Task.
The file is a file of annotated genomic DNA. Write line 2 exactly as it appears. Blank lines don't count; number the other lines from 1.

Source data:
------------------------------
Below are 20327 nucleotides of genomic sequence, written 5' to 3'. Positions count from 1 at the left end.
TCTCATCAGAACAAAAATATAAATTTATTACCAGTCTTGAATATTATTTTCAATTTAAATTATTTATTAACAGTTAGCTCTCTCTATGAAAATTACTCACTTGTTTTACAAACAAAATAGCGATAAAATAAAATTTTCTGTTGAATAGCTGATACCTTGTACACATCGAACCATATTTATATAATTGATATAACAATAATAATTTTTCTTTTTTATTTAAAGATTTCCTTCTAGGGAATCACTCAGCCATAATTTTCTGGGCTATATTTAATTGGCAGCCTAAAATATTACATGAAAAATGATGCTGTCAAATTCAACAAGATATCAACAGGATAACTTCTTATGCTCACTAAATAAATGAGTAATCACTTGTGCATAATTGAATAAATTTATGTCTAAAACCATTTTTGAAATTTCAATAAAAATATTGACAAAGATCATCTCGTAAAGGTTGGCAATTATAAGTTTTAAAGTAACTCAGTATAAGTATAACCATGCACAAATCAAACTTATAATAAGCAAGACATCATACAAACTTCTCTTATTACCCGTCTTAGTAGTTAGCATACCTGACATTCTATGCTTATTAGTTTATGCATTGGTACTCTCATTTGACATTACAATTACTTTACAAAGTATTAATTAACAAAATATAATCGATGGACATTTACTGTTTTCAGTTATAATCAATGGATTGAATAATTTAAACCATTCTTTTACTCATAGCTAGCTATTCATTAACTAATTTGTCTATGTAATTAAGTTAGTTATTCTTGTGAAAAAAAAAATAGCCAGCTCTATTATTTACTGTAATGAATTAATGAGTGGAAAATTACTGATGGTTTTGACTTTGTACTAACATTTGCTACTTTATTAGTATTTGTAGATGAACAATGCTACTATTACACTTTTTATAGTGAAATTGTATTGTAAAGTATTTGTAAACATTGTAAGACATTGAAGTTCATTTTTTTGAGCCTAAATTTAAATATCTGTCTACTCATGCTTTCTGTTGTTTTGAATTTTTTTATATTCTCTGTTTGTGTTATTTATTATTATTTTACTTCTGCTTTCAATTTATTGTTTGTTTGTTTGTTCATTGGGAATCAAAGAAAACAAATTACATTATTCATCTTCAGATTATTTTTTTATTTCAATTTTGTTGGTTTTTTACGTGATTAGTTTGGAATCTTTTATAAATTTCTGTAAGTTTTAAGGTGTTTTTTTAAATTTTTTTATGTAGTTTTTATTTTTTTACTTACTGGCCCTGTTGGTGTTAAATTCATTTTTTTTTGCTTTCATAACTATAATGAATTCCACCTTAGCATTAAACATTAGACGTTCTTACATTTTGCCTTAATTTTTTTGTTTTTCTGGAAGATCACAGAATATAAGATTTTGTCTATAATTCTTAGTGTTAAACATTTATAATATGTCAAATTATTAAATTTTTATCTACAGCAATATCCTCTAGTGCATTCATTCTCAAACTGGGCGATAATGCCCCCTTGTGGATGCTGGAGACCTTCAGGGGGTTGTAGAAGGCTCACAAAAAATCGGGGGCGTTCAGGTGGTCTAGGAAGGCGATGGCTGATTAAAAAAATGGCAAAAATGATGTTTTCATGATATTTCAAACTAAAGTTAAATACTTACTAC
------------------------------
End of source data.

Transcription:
TCTCATCAGAACAAAAATATAAATTTATTACCAGTCTTGAATATTATTTTCAATTTAAATTATTTATTAACAGTTAGCTCTCTCTATGAAAATTACTCACTTGTTTTACAAACAAAATAGCGATAAAATAAAATTTTCTGTTGAATAGCTGATACCTTGTACACATCGAACCATATTTATATAATTGATATAACAATAATAATTTTTCTTTTTTATTTAAAGATTTCCTTCTAGGGAATCACTCAGCCATAATTTTCTGGGCTATATTTAATTGGCAGCCTAAAATATTACATGAAAAATGATGCTGTCAAATTCAACAAGATATCAACAGGATAACTTCTTATGCTCACTAAATAAATGAGTAATCACTTGTGCATAATTGAATAAATTTATGTCTAAAACCATTTTTGAAATTTCAATAAAAATATTGACAAAGATCATCTCGTAAAGGTTGGCAATTATAAGTTTTAAAGTAACTCAGTATAAGTATAACCATGCACAAATCAAACTTATAATAAGCAAGACATCATACAAACTTCTCTTATTACCCGTCTTAGTAGTTAGCATACCTGACATTCTATGCTTATTAGTTTATGCATTGGTACTCTCATTTGACATTACAATTACTTTACAAAGTATTAATTAACAAAATATAATCGATGGACATTTACTGTTTTCAGTTATAATCAATGGATTGAATAATTTAAACCATTCTTTTACTCATAGCTAGCTATTCATTAACTAATTTGTCTATGTAATTAAGTTAGTTATTCTTGTGAAAAAAAAAATAGCCAGCTCTATTATTTACTGTAATGAATTAATGAGTGGAAAATTACTGATGGTTTTGACTTTGTACTAACATTTGCTACTTTATTAGTATTTGTAGATGAACAATGCTACTATTACACTTTTTATAGTGAAATTGTATTGTAAAGTATTTGTAAACATTGTAAGACATTGAAGTTCATTTTTTTGAGCCTAAATTTAAATATCTGTCTACTCATGCTTTCTGTTGTTTTGAATTTTTTTATATTCTCTGTTTGTGTTATTTATTATTATTTTACTTCTGCTTTCAATTTATTGTTTGTTTGTTTGTTCATTGGGAATCAAAGAAAACAAATTACATTATTCATCTTCAGATTATTTTTTTATTTCAATTTTGTTGGTTTTTTACGTGATTAGTTTGGAATCTTTTATAAATTTCTGTAAGTTTTAAGGTGTTTTTTTAAATTTTTTTATGTAGTTTTTATTTTTTTACTTACTGGCCCTGTTGGTGTTAAATTCATTTTTTTTTGCTTTCATAACTATAATGAATTCCACCTTAGCATTAAACATTAGACGTTCTTACATTTTGCCTTAATTTTTTTGTTTTTCTGGAAGATCACAGAATATAAGATTTTGTCTATAATTCTTAGTGTTAAACATTTATAATATGTCAAATTATTAAATTTTTATCTACAGCAATATCCTCTAGTGCATTCATTCTCAAACTGGGCGATAATGCCCCCTTGTGGATGCTGGAGACCTTCAGGGGGTTGTAGAAGGCTCACAAAAAATCGGGGGCGTTCAGGTGGTCTAGGAAGGCGATGGCTGATTAAAAAAATGGCAAAAATGATGTTTTCATGATATTTCAAACTAAAGTTAAATACTTACTAC